As we think about opportunities to address obesity, one popular approach is to intervene at the community level. Individual-level interventions like nutritional and weight-loss counseling have their place, but when we think about getting the biggest bang for the buck, communitywide interventions that can keep a wider swath of people healthy are an attractive approach. Over the last decade or so, we have seen lots of ideas tested here in New York and across the country to try to get people moving more and eating better: putting calorie information on menus, banning trans fats in restaurants, establishing bike lanes, sprucing up parks, getting rid of vending machines in schools.
A recent study by Drexel University researchers looked at a range of these types of natural experiments being introduced to reduce obesity and assessed their effectiveness.
The researchers found mixed results. Some interventions--like banning trans fats and improving sidewalks--were found to have a strong impact on obesity-related outcomes. Other popular approaches--like posting nutritional information in restaurants--were found to have little or no impact. And for some, such as improving parks and adding trails, the impacts are unclear; most existing research looks only at use of amenities (are more people going to the park or walking on the trails?) rather than whether the changes are leading to residents achieving a healthy weight.
What should we make of these findings? First, as is so often the case, we need more and better research to get a better sense of the impact of various strategies to reduce obesity in communities. This is still a relatively young field, and given the alarming rates of obesity and related conditions--more than 25% of New Yorkers are obese--it has been important to try out a range of interventions rather than waiting for all of the evidence to tell us what works best. But now that we are seeing experiments in communities, it is important that we measure and learn from those different approaches and understand where to place our best bets.
Second, these findings are a good reminder that different strategies may be needed for different populations, so we need rigorous research that tells us which approaches are most effective for the population at highest risk. Here in New York City, nearly every restaurant--and even the vendors at Yankee Stadium!--has posted calorie information. And those figures give me pause; I think about whether that hot dog and that beer are worth it, or I may choose to get a salad instead of a turkey sandwich when those calorie counts are staring me in the face. But I'm also not overweight, and I earn enough that I can afford healthy options and make meaningful choices. Those New Yorkers who are most vulnerable, and at highest risk of being overweight or obese, may not have the luxury of making the healthiest choice. So if menu labeling isn't working for the target population--as the Drexel research and other studies suggest--we need to find and test other ways to make the healthy choice the easy choice.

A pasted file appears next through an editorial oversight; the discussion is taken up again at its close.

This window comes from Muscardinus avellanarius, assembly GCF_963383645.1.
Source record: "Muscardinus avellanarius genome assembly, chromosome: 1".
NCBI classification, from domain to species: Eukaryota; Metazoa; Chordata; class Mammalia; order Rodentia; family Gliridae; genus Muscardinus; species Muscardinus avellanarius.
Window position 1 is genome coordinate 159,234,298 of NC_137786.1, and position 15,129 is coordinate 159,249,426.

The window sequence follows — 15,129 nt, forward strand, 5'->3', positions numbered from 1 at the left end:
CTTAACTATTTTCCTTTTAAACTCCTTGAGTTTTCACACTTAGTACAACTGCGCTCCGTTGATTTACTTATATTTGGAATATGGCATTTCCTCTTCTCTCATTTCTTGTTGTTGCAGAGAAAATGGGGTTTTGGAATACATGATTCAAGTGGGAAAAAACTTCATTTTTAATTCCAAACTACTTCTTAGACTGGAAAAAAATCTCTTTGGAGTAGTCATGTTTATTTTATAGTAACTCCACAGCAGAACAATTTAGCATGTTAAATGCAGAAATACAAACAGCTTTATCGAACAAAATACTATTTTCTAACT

Third, we should be looking at the range of outcomes related to these interventions. Even if, for example, bringing supermarkets to low-income neighborhoods doesn't lead directly to reductions in residents' weight (a finding of several studies in the news recently), are other benefits accruing from those investments? We should consider taking a broad view of what it means for communities to be healthy, and look for the economic and social benefits of interventions, even if their intended purpose to reverse obesity rates is not achieved.
A related point: it gives me pause that we can get excited about a new cancer drug that extends life for an average cancer patient by three months, but we are disappointed when an effort to decrease weight has just marginal impacts. Is there or should there be a double standard for community programs compared to medical care interventions?
Finally, we need to be cognizant of the additive effect of interventions designed to reduce obesity in communities. If we can saturate a neighborhood with resources that make it easy, safe, and affordable to be physically active and to eat healthy foods, I would argue we have a better chance of success than if we introduced one proven approach (say, banning trans fats) in isolation. If a whole host of opportunities for moving more and eating better are present in a community, it becomes tougher to ignore; good health starts to become a neighborhood value, a point of pride, part of the culture. These cumulative effects make it more challenging to measure and assess the effectiveness of individual interventions, but it seems to me that if a whole slew of changes can add up to community-level change that is more than the sum of its parts, we will succeed in turning the tide of obesity.
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